Off to China

Another semester begins on Monday. While I’d love an extra week of vacation, I’m ready to start the new school year. It’ll be a shock to get to Jinan where the temperatures have been in the 90s. At home this summer they’ve been perfect, i.e. 75 – 80s.

My United credit card gives me tickets to their lounge. I will say it’s nice to relax in a quiet place with wifi, free beverages, snacks like fruit, cookies, cheese and crackers. What’s more there are comfy seats, free newspapers and clean bathrooms. Luckily, the club is adjacent to my gate. Before a 13+ hour flight a nice airport experience is savored.

I’ll have a few days to prepare for the new semester. It’s good to know what I’m walking into. Sure there will be new students, but I’ve worked with my two colleagues before and I’ve used this book before. I can anticipate the difficulties and side step them. I know there’s a 95% chance that the students won’t have their books for a couple weeks.

I am wondering about the new business teachers and the new Australian and British teachers. There’s a new British program with Worcester University and none of the University of Tasmania English teachers will be back (due to the questionable agency that runs that program. As I’ve said before, beware job ads from Yucui.)

About these ads

Pullman Cars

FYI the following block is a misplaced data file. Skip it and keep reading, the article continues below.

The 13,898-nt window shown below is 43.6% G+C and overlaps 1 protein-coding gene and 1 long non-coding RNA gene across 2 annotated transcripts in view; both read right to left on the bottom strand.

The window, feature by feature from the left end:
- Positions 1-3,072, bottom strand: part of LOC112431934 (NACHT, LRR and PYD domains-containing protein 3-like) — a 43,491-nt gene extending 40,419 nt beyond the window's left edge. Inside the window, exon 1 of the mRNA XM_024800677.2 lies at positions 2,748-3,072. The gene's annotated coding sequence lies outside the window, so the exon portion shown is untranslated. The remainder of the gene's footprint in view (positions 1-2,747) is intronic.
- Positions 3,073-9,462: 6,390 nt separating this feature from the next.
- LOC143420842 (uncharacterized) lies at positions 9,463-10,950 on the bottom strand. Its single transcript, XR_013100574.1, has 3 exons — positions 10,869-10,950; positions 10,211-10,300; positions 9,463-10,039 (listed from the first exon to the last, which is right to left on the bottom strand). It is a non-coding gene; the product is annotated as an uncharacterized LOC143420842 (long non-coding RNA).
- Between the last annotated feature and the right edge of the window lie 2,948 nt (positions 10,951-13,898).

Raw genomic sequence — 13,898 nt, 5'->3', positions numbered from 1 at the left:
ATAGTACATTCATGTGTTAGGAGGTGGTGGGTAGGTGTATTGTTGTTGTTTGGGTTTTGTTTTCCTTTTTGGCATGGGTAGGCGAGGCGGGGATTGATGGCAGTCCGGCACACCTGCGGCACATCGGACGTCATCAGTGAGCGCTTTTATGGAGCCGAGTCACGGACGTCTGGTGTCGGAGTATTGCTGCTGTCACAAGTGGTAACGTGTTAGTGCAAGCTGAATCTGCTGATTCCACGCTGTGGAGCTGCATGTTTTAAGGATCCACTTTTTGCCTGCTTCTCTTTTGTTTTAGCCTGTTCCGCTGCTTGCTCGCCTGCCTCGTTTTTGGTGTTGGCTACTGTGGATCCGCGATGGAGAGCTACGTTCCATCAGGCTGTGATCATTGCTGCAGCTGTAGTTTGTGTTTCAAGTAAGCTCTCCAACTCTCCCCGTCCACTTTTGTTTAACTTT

MMS Pullman 13-01-01 Box#16 Folder#723, Pullman Car Interior_w

If I could ride in one of these original Pullman cars, I’d do it in a minute.

Maybe I need to go on the Orient Express

Remarkable Story

A man on disability leave is living hand to mouth. He owns an old Navajo blanket and . . .

Watch to see what happens.

Fantastic Flying Books of Mr Morris Lessmore

I offer this enchanting short animation for book lovers in particular.

Let me know what you think.


Swans with their six signets came into our backyard for breakfast this morning.

The Jungle

Friday I saw a marvelous play adapted from Upton Sinclair’s The Jungle. Staged by the Oracle Theater, a cast of about a dozen actors brought the meat packing industry and Chicago slums to life. While The Jungle’s most known for exposing the terrors of the food industry, the book and the play both reveal how immigrants were swindled through bad real estate brokers and others trying to make a quick buck.